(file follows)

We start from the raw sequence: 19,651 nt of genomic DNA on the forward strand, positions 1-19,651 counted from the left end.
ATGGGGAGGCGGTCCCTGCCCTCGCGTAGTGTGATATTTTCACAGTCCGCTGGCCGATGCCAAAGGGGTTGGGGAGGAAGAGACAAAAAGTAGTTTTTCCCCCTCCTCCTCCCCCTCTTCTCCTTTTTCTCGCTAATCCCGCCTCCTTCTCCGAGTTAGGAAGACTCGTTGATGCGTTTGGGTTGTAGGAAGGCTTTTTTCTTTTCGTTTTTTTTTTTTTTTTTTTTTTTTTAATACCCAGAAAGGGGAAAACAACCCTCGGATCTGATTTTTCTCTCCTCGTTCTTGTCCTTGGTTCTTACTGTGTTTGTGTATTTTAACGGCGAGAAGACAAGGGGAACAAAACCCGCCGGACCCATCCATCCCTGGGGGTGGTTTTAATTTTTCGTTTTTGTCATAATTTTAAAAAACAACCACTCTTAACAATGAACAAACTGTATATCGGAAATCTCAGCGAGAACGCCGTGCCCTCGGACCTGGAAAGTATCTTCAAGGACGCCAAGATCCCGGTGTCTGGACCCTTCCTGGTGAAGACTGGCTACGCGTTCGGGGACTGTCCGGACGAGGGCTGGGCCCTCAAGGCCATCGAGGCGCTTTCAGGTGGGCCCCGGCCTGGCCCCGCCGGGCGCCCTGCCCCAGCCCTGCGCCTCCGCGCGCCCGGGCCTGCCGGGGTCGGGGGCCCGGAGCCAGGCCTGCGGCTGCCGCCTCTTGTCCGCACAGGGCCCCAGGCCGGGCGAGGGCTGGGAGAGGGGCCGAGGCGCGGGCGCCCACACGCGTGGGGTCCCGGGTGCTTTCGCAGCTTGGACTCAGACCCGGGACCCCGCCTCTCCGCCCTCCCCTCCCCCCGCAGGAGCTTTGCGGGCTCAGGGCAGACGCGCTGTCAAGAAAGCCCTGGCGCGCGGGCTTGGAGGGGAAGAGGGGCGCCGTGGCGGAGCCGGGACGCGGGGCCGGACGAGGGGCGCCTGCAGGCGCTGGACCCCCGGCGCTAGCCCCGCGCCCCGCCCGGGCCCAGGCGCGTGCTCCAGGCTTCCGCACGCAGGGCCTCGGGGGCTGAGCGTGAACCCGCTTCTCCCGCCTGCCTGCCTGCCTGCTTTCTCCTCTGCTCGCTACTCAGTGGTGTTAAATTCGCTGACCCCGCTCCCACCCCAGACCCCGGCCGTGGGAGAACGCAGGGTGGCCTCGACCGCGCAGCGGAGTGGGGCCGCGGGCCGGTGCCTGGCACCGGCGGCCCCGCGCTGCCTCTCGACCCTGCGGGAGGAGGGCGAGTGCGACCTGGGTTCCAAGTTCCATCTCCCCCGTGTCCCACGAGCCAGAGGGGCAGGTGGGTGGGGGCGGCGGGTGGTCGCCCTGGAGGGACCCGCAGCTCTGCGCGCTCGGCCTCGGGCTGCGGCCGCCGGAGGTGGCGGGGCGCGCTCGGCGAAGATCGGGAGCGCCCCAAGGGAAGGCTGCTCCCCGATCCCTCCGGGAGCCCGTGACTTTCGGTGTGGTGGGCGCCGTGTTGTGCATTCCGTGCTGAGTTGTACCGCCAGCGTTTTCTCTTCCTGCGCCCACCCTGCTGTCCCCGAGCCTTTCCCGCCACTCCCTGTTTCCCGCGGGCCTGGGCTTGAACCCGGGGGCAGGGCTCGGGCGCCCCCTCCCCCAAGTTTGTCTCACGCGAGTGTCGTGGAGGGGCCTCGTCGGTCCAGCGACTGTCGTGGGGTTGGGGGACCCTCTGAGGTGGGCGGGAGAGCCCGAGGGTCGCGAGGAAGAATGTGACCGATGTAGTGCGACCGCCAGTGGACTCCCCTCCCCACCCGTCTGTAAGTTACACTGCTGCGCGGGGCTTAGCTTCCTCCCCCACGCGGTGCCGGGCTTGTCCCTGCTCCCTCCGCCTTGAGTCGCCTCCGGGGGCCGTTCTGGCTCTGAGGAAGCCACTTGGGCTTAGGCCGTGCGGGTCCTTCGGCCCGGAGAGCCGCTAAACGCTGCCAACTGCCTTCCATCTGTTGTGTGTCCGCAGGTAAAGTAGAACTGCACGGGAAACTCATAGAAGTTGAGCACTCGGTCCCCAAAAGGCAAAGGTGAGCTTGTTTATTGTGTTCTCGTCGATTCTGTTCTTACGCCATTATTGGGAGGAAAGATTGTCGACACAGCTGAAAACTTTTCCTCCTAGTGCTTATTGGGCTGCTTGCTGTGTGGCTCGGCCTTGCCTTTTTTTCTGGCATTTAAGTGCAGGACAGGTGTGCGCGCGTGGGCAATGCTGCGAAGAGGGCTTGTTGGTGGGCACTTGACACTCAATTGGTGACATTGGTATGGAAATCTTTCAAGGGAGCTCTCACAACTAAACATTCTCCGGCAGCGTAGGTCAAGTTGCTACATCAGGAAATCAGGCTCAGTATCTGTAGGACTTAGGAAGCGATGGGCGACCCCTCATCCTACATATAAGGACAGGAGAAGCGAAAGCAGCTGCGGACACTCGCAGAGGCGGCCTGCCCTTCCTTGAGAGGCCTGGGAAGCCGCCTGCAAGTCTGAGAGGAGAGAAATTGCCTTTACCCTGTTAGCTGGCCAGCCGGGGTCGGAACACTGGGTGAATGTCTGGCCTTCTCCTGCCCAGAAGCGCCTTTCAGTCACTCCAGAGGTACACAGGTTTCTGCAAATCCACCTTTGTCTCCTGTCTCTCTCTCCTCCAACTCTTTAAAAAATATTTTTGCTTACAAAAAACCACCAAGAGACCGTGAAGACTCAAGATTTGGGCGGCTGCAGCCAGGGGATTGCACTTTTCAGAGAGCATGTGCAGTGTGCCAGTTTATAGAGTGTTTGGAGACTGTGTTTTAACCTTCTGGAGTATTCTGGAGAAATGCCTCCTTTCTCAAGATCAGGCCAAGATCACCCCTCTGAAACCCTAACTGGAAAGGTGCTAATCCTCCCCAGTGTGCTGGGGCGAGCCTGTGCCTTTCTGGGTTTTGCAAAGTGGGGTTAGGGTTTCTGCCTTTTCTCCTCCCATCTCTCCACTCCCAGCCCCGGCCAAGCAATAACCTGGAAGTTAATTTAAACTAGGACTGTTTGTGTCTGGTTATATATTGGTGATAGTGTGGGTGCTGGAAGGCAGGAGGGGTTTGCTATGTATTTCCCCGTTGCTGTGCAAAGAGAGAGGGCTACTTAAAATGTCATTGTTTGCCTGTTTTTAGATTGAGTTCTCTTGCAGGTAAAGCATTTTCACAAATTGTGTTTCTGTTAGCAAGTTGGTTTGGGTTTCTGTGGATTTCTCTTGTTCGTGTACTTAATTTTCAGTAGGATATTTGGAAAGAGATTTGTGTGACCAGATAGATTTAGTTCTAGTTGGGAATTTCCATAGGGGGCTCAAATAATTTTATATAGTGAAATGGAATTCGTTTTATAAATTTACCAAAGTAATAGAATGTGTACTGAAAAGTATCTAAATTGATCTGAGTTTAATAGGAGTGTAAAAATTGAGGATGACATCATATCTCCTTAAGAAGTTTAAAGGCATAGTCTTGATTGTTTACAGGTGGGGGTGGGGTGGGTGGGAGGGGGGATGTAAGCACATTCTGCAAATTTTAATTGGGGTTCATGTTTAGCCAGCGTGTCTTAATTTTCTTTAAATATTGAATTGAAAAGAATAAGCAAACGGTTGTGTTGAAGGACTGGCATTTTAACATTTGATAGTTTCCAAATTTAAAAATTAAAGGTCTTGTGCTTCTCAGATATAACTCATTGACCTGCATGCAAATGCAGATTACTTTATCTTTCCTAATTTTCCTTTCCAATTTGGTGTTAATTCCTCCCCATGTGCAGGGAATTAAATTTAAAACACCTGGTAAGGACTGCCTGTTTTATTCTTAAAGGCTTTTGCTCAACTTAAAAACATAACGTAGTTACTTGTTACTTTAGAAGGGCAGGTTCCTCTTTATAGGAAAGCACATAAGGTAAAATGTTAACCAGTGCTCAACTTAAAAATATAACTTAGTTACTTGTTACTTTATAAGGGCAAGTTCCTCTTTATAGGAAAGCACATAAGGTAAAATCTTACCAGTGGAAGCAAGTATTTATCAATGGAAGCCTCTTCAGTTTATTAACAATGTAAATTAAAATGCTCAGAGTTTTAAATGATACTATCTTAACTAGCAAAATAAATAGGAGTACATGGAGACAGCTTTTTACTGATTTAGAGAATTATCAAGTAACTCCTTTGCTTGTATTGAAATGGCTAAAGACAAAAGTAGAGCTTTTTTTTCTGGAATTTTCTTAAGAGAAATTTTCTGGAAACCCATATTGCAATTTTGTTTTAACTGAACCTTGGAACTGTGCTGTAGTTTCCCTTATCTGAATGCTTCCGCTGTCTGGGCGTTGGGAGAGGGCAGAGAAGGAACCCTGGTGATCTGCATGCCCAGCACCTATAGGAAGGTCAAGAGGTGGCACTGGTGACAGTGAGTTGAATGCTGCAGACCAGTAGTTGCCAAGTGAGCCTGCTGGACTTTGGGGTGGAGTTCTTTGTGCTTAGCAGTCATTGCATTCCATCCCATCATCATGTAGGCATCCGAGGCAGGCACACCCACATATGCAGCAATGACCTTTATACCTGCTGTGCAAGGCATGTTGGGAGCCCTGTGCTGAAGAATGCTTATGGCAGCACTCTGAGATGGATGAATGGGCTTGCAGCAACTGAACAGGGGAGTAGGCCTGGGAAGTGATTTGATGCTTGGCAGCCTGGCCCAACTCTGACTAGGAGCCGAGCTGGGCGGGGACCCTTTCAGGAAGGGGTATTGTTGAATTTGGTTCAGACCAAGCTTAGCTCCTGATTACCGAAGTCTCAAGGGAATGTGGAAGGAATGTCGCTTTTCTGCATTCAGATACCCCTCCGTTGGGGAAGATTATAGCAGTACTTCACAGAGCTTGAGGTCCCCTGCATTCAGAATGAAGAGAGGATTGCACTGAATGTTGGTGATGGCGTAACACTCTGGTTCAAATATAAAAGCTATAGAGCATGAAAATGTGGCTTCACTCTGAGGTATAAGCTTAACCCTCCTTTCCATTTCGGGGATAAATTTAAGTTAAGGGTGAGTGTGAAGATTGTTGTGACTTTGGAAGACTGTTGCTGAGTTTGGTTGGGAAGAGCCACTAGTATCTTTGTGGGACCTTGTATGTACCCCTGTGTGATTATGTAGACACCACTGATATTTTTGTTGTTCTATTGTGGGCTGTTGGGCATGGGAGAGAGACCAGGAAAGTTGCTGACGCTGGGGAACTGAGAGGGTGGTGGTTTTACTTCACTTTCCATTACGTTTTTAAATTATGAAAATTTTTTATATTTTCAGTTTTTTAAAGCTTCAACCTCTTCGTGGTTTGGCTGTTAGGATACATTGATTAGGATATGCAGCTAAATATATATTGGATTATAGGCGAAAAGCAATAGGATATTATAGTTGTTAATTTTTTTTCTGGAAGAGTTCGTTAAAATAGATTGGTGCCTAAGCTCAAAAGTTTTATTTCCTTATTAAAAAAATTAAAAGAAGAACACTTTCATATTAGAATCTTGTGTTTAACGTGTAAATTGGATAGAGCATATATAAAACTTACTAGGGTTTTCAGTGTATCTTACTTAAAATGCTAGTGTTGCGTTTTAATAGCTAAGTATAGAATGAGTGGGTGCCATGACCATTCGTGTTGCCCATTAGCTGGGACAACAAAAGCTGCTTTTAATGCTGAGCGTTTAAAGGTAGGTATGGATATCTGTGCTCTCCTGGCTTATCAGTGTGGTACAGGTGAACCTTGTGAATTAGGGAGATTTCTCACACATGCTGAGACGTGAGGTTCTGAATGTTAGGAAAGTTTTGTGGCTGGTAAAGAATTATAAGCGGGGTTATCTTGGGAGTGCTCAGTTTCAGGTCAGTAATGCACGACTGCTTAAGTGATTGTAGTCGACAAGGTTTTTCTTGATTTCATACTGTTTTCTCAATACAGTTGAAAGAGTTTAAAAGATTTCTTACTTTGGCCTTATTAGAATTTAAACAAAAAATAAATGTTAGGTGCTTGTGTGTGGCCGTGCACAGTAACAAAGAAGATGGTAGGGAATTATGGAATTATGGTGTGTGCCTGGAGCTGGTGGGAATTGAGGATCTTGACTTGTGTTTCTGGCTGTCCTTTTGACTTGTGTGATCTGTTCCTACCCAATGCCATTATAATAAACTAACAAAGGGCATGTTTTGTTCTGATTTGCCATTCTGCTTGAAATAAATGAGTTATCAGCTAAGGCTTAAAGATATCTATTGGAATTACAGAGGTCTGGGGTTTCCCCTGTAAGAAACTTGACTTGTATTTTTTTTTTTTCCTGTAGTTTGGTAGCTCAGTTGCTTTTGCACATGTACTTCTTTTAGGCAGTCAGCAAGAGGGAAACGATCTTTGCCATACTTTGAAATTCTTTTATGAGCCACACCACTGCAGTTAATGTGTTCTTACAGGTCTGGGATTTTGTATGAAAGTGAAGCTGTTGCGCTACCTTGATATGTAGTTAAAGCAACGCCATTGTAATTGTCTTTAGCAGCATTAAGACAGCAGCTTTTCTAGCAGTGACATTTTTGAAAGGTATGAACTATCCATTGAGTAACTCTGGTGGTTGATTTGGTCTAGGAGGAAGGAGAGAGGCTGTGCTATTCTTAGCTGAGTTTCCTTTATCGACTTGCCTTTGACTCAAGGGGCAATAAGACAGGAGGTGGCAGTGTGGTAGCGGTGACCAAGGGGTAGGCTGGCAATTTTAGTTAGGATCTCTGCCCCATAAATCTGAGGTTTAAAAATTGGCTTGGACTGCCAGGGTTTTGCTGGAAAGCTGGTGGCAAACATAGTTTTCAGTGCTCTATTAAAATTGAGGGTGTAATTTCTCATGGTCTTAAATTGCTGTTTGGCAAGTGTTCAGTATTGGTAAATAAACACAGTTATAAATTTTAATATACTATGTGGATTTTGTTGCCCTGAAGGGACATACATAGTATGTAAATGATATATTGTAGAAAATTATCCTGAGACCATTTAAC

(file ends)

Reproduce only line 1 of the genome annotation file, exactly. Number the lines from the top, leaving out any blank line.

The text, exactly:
We start from the raw sequence: 19,651 nt of genomic DNA on the forward strand, positions 1-19,651 counted from the left end.